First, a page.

I remember that as a boy June was the first month of real summer weather. Generally it was warm and mostly dry. Rarely was there a frost in June and such is the case now except that June is warm and wet. Jay tried to till the garden spot for planting and the tiller was bogged down in mud. The black flies that emerge from cold flowing water got washed away in high flows, though those not accustomed to them still thought they were bad. Stream fishing was delayed as was the turtle egg laying season because of high water. Even so, June was warm and felt like summer, so I am not going to complain.
Our Bluebirds came early bucking the trend of the smelts and turtles. They selected a nest box at the back of the garden that usually is in the possession of Tree Swallows. I kept expecting them to leave and give up the box as usual, but when I peeked in one day there were young Bluebirds ready to fledge. A few days later they were out of the box except one that died. Since then the pair has been feeding four young ones all around the yard.
We started our turtle tours (early morning ride to nesting spots) on the tenth of June but saw no evidence that they were nesting. By the 16th they were out in force, and we saw several Snapping Turtles and a couple of Painted. We havenít see any Wood Turtles this year thus far, but as often as not we donít see them since they are so scarce.
Dick and Sheri Davis came to do some brook fishing with worms in June and we tried a hot spot the first evening with good success. It was Sheriís first time with a spinning rod, and she caught a couple of nice trout immediately. The next day we spent in a canoe paddling some less accessible territory. Though we didnít do as well as I had hoped, we did catch a lot of trout including one that was 17 inches. It isnít often that we catch one that size in a stream. Bob and Thurza Gibbs stopped in for a night on their way to Cobbís Camps at Pierce Pond. We were so glad to have a visit with them however short. I gave some fly casting lessons to Phil and Nancy Blaisdel, and we fished Sandy Stream wading. By that time the fishing had slowed considerably. The following weekend I did it again with Linda Sommer and Dick Bevins. I had very good students both weekends but not much for fish.
Daughter Maggie came with Flynn for a few days while they were moving from Bath to their new home in Portland. The Claybrook Lodge was busy with both boys and their Moms here together. After they returned home, Pat and I tried to see a Sea Dogs game, and we spent the night in Maggie and Matts new house. The day was hot and humid, and the afternoon was so filled with thunder showers that the game was canceled. At least we got a chance to check out the new house.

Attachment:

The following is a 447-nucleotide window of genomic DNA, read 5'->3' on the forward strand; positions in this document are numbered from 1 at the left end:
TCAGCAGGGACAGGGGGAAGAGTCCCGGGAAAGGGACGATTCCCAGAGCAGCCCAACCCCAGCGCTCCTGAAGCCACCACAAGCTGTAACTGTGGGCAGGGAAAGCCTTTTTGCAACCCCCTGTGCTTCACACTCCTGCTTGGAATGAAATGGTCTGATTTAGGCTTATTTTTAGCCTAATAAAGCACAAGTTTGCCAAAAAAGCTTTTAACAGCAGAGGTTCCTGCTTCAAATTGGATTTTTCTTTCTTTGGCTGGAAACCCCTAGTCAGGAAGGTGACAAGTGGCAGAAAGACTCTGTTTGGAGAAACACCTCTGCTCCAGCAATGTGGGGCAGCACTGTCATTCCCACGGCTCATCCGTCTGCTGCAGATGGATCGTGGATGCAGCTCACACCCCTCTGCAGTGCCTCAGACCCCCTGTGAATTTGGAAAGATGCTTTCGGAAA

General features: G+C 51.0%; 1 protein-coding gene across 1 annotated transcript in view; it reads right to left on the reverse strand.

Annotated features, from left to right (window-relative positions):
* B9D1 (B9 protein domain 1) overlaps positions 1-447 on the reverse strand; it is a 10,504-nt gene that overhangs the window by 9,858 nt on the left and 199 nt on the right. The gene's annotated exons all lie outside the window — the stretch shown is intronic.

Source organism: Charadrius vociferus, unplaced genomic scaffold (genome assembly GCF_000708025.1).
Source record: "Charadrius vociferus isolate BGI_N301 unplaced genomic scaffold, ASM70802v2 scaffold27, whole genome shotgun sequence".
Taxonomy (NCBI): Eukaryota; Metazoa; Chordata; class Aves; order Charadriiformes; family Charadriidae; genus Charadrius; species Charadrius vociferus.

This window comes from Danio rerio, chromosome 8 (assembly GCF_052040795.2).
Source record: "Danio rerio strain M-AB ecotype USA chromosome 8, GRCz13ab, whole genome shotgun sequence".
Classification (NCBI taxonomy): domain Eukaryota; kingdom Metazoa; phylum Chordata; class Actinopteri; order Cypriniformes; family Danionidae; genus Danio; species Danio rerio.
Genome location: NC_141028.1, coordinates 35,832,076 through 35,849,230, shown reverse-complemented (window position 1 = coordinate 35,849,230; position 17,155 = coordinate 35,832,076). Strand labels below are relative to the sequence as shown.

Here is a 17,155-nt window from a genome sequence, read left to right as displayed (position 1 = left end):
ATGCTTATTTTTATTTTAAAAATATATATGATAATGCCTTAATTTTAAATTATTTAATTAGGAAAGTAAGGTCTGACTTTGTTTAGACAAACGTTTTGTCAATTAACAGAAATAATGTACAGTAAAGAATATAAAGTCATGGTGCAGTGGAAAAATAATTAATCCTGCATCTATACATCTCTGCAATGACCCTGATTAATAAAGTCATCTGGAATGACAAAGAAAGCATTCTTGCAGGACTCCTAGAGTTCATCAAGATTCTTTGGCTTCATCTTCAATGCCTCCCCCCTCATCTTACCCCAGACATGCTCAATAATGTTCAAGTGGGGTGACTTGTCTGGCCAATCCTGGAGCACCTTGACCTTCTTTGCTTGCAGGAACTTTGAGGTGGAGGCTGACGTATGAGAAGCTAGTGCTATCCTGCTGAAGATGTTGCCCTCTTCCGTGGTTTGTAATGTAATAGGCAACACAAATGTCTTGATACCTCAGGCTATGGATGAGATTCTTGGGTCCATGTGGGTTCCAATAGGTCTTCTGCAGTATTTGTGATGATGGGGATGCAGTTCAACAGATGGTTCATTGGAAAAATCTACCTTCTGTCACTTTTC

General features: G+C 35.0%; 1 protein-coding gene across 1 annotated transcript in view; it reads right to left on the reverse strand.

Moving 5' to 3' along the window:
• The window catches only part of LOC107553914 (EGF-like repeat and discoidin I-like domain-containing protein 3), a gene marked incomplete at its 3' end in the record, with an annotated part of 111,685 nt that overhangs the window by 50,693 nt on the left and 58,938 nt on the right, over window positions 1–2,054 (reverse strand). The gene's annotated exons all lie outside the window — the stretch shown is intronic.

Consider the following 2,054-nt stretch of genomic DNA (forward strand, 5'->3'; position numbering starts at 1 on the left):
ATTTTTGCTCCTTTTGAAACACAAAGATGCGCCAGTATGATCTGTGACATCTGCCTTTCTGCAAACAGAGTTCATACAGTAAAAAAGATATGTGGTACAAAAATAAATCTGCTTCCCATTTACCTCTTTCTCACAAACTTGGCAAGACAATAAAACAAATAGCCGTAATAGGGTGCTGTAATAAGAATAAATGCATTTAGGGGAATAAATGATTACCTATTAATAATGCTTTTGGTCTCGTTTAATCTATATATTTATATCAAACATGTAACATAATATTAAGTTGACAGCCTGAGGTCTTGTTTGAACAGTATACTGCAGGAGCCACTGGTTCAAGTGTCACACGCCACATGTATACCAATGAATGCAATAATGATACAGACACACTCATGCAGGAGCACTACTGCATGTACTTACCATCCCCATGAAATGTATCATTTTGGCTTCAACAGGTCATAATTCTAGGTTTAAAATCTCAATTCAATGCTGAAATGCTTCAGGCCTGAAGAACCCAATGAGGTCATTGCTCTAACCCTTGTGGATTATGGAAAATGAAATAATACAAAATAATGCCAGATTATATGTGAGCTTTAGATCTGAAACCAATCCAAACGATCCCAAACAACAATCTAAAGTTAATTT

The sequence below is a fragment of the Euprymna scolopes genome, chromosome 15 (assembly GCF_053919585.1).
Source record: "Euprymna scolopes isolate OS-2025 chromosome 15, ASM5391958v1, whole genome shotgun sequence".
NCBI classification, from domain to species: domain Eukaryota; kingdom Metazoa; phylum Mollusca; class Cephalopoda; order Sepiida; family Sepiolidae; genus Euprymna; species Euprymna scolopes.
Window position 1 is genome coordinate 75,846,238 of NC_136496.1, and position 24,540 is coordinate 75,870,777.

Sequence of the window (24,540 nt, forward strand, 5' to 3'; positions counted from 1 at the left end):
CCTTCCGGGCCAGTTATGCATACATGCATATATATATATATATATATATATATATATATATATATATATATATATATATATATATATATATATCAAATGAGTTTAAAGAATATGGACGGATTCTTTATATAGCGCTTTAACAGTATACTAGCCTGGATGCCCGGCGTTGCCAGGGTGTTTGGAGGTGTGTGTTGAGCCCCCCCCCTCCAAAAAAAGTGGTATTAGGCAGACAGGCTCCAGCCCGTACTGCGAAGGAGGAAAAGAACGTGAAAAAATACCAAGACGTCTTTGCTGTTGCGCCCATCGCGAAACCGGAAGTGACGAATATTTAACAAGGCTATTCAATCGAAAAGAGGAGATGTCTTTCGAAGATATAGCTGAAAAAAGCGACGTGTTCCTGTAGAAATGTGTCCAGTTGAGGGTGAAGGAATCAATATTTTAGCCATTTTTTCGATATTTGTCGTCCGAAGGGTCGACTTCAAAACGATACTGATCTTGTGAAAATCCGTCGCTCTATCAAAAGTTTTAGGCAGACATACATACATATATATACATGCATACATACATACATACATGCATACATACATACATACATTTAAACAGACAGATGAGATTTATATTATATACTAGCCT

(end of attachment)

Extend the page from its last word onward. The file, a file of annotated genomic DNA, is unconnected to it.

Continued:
The month ended as it had begun with birding. Derek Lovitch arrived with a small group, and we took a tour of good spots with the van. The weather was pleasant, and we got some great birds but not as many as earlier trips. Several of Derekís clients were hoping for a Mourning Warbler, and we searched all around hoping, but to no avail. Finally at the end of the day, I remembered a place close to home that had been logged a couple of years earlier. The Mourning Warblers like cut over land with a tangle of slash and raspberries and some tall stems left standing. There is an abundance of this habitatóso much that the birds are very particular, and when this cover begins to heal the birds simply move to the next fresh cut. A perfect cover that holds multiple pairs will have none a few years later. At this cover we got one as soon as we left the van, and everyone was able to get a good look. Some days the Gods of the birds smile upon you. Eddie Giles came for one night with the Brookline Birding Club. Eddie has made several trips here, but it has been a while, so it was great to catch up with him. The BBC has some skilled and enthusiastic birders, and we always enjoy them.
We had enough dry days in June that I did finally get a garden planted. Most everything is thriving though I am having a battle with cucumber beetles and the potato bugs. I keep them under control with a spray of boiling water, but it is a constant battle. My raspberry patch is about to have the biggest crop yet, and we have some nice blueberries, but the grapes have some sort of affliction; I doubt there will be any this year. All the new growth has what looks like rust patches on the stems. If anyone has any knowledge of blights on Grapes I would like to hear from you.
I spent most of my spare time in June working on the firewood pile. It still isnít finished, but I can see the light at the end of the tunnel. Iím really looking forward to our coastal vacation this year.
Greg and Pat